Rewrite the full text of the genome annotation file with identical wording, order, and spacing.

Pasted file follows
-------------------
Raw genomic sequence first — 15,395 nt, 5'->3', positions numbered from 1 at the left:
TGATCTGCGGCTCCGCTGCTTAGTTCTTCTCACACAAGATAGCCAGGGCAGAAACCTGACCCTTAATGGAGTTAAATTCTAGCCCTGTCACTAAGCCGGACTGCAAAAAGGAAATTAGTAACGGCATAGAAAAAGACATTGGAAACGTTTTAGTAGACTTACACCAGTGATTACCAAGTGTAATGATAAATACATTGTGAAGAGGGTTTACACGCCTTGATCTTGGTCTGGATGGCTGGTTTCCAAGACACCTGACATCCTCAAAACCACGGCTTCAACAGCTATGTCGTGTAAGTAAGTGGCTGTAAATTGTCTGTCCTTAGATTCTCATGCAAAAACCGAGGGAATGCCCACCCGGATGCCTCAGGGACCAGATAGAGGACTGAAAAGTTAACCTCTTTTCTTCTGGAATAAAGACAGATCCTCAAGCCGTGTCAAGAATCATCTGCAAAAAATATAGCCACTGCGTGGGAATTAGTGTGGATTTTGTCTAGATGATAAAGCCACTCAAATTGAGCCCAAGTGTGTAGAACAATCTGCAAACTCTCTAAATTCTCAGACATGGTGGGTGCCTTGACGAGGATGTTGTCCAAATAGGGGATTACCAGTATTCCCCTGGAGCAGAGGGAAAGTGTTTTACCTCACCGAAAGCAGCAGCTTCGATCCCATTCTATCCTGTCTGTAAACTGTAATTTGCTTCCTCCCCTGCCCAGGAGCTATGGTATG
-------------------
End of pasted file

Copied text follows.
Raw genomic sequence first — 15,395 nt, 5'->3', positions numbered from 1 at the left:
TGATCTGCGGCTCCGCTGCTTAGTTCTTCTCACACAAGATAGCCAGGGCAGAAACCTGACCCTTAATGGAGTTAAATTCTAGCCCTGTCACTAAGCCGGACTGCAAAAAGGAAATTAGTAACGGCATAGAAAAAGACATTGGAAACGTTTTAGTAGACTTACACCAGTGATTACCAAGTGTAATGATAAATACATTGTGAAGAGGGTTTACACGCCTTGATCTTGGTCTGGATGGCTGGTTTCCAAGACACCTGACATCCTCAAAACCACGGCTTCAACAGCTATGTCGTGTAAGTAAGTGGCTGTAAATTGTCTGTCCTTAGATTCTCATGCAAAAACCGAGGGAATGCCCACCCGGATGCCTCAGGGACCAGATAGAGGACTGAAAAGTTAACCTCTTTTCTTCTGGAATAAAGACAGATCCTCAAGCCGTGTCAAGAATCATCTGCAAAAAATATAGCCACTGCGTGGGAATTAGTGTGGATTTTGTCTAGATGATAAAGCCACTCAAATTGAGCCCAAGTGTGTAGAACAATCTGCAAACTCTCTAAATTCTCAGACATGGTGGGTGCCTTGACGAGGATGTTGTCCAAATAGGGGATTACCAGTATTCCCCTGGAGCAGAGGGAAAGTGTTTTACCTCACCGAAAGCAGCAGCTTCGATCCCATTCTATCCTGTCTGTAAACTGTAATTTGCTTCCTCCCCTGCCCAGGAGCTATGGTATG